What is oolong tea good for?

Coming from the Chinese Fujian region, oolong tea is a tea variety in itself - neither black, nor green, known in France as the "blue tea." It has been cherished for centuries for its singular, smoky taste and health benefits.

oolong benefits

What makes oolong tea different?

One bowl moisten the throat and two banish melancholy. 

Three scour the stomach to inspire writings by the volume. 

Four sweat life's troubles out by the pores. 

 Five lighten the limbs and six bring ecstasy. 

Drink no more than seven and float forth on the breeze. 

Lu Tong: Seven bowls of tea

Like any tea, oolong consists of leaves of camellia sinensis which are dried, oxidized, rolled and heated following three century-old techniques.

There are two main types of oolong: teas that undergo 10 to 45 percent oxidation (similar to green tea) and the ones that undergo 45 to 70 percent oxidation. The latter ones are darker and sweeter in taste. 

What are the oolong tea health benefits?

When brewed in hot water, oolong changes into a magical potion which can in mysterious ways affect our body and mind. While the Chinese medicine was aware of these properties for a very long time, they have only recently been recognized by Western scientists.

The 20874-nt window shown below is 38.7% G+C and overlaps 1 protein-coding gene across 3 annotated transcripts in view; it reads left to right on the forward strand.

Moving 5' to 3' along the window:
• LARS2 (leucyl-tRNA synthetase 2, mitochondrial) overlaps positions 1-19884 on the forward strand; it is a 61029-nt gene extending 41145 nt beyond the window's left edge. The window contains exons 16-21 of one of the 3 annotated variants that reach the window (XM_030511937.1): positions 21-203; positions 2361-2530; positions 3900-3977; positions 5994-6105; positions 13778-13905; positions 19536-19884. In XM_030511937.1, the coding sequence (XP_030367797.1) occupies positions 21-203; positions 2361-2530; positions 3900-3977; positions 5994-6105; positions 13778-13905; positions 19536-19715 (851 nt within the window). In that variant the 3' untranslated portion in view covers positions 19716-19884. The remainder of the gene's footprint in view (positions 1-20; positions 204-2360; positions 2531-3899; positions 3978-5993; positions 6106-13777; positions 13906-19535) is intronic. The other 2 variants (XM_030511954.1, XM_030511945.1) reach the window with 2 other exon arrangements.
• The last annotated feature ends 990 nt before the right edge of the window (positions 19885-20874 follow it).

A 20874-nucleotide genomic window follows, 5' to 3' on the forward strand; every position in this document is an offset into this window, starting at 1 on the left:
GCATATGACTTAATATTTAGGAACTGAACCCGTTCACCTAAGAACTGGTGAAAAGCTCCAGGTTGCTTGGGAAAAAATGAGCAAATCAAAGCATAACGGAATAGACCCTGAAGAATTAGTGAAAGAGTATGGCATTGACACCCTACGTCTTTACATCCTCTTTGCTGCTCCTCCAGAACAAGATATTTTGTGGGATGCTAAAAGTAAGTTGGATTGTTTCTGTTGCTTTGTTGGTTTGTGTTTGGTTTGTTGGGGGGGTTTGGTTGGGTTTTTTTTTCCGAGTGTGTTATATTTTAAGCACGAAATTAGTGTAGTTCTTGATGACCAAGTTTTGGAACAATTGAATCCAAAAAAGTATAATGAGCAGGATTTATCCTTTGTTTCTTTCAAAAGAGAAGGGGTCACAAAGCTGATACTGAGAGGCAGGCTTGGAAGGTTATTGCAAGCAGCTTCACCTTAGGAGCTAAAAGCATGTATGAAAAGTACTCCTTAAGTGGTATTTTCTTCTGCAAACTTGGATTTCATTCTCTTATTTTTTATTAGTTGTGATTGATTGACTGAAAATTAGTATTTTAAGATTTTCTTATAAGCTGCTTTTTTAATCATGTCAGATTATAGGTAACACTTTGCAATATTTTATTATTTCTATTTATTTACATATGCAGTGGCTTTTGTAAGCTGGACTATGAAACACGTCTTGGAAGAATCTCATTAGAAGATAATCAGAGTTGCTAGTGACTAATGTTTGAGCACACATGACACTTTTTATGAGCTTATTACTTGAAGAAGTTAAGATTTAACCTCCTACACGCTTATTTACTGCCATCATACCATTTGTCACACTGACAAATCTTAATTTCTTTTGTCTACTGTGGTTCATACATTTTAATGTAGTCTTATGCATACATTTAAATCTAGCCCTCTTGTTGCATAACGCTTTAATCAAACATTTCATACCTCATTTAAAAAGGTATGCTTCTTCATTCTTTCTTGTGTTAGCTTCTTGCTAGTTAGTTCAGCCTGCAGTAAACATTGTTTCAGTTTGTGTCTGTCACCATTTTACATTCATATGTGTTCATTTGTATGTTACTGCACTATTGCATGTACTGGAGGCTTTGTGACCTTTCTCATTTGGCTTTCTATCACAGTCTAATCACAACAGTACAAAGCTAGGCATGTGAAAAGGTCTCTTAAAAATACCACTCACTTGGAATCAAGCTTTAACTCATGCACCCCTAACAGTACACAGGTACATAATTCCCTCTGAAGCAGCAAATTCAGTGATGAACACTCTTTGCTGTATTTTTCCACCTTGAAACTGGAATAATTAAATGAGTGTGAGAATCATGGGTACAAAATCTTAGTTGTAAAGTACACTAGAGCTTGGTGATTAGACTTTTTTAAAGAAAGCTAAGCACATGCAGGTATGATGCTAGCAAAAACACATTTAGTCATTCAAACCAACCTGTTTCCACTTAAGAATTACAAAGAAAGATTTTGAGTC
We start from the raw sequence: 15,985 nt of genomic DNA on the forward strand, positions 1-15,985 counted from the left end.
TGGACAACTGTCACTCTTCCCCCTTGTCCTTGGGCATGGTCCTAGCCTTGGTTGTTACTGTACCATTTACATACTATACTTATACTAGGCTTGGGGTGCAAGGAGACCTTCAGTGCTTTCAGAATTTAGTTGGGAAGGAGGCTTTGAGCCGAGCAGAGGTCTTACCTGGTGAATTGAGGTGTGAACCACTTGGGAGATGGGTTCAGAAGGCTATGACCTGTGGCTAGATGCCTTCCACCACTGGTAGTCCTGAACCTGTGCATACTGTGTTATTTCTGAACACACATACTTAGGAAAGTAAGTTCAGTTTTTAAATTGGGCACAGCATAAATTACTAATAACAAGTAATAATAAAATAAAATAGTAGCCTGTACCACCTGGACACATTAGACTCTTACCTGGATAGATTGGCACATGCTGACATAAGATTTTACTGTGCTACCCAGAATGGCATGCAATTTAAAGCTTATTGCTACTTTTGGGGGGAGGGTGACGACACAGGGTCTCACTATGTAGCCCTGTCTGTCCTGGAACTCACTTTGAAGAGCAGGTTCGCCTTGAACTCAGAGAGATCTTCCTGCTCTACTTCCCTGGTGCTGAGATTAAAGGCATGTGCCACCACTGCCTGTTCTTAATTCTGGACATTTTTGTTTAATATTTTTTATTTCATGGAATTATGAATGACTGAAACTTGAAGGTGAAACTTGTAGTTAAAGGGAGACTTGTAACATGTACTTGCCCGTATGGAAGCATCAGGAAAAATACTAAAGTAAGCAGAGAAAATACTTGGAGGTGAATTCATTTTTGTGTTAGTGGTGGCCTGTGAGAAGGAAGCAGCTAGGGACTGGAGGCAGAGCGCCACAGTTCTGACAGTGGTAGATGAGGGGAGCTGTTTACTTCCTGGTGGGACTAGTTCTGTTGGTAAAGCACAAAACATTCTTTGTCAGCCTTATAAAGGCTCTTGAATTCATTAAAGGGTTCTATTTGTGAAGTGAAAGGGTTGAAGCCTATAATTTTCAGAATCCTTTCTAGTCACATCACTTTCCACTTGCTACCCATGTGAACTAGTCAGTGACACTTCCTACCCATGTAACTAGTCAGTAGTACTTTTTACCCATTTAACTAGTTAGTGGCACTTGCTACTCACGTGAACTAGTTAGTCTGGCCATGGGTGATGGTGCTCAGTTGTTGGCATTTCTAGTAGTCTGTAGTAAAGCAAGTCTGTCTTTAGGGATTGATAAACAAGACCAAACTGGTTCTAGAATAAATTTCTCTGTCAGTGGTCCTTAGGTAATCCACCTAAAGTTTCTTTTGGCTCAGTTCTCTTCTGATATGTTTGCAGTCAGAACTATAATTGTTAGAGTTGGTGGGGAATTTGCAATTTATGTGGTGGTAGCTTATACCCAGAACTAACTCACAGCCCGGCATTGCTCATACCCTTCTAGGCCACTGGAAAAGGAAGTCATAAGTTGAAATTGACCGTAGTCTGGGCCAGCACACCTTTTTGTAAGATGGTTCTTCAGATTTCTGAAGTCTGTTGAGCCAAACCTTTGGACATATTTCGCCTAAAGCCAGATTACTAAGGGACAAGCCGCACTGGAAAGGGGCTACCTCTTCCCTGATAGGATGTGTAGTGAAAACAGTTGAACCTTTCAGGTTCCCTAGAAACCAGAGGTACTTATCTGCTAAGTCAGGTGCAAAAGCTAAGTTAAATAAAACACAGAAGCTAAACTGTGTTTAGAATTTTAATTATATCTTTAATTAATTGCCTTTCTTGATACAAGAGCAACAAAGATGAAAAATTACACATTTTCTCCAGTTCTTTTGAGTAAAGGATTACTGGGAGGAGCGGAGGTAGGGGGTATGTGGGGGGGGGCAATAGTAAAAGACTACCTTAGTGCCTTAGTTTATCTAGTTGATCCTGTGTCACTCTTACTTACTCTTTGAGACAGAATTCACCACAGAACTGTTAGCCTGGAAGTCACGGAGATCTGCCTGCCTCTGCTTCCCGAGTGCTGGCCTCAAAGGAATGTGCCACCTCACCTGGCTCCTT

Oolong tea contains polyphenols which is the  main reason why its impact is so beneficial. 

The most commonly observed benefits of oolong tea are :

* oolong reduces bad cholesterol levels and lowers the risk of heart disease

* it reduces fatigue

* it activates circulation

* it supports the heart system

* it enhances concentration

Oolong tea contains polyphenols

The polyphenols contained in tea may neutralize free radicals and thus prevent aging and even protect from cancer and cardiovascular disease. Polyphenols protect the body against cell damage caused by various stressors. 

Can oolong tea accelerate weight loss?

One of the most known benefits of oolong tea is its impact on weight loss. Studies found that oolong can accelerate fat burning and metabolism. 

Source: Tea: History Terroir Varieties. Kevin Gascoyne, Francois Marchand, Jasmin Desharmais, Hugo Americi.